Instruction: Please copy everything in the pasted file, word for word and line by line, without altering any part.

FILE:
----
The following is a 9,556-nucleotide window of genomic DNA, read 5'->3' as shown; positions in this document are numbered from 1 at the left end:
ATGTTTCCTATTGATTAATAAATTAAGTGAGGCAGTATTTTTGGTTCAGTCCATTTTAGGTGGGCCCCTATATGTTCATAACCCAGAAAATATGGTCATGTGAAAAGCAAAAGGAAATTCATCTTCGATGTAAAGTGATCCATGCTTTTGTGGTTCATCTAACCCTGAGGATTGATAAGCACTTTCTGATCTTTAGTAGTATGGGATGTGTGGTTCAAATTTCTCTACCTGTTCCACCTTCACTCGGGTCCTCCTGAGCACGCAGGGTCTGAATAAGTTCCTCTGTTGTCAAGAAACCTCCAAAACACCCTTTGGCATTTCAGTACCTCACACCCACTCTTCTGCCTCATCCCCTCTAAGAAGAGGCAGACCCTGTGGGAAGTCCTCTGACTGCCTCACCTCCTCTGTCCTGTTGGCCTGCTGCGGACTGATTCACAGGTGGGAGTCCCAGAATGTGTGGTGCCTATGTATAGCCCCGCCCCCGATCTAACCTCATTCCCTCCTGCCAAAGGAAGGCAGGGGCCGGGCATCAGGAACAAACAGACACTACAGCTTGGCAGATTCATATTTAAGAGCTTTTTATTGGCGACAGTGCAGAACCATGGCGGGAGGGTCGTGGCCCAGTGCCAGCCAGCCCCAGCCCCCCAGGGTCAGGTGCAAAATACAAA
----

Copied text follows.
The following is a 9,556-nucleotide window of genomic DNA, read 5'->3' as shown; positions in this document are numbered from 1 at the left end:
ATGTTTCCTATTGATTAATAAATTAAGTGAGGCAGTATTTTTGGTTCAGTCCATTTTAGGTGGGCCCCTATATGTTCATAACCCAGAAAATATGGTCATGTGAAAAGCAAAAGGAAATTCATCTTCGATGTAAAGTGATCCATGCTTTTGTGGTTCATCTAACCCTGAGGATTGATAAGCACTTTCTGATCTTTAGTAGTATGGGATGTGTGGTTCAAATTTCTCTACCTGTTCCACCTTCACTCGGGTCCTCCTGAGCACGCAGGGTCTGAATAAGTTCCTCTGTTGTCAAGAAACCTCCAAAACACCCTTTGGCATTTCAGTACCTCACACCCACTCTTCTGCCTCATCCCCTCTAAGAAGAGGCAGACCCTGTGGGAAGTCCTCTGACTGCCTCACCTCCTCTGTCCTGTTGGCCTGCTGCGGACTGATTCACAGGTGGGAGTCCCAGAATGTGTGGTGCCTATGTATAGCCCCGCCCCCGATCTAACCTCATTCCCTCCTGCCAAAGGAAGGCAGGGGCCGGGCATCAGGAACAAACAGACACTACAGCTTGGCAGATTCATATTTAAGAGCTTTTTATTGGCGACAGTGCAGAACCATGGCGGGAGGGTCGTGGCCCAGTGCCAGCCAGCCCCAGCCCCCCAGGGTCAGGTGCAAAATACAAA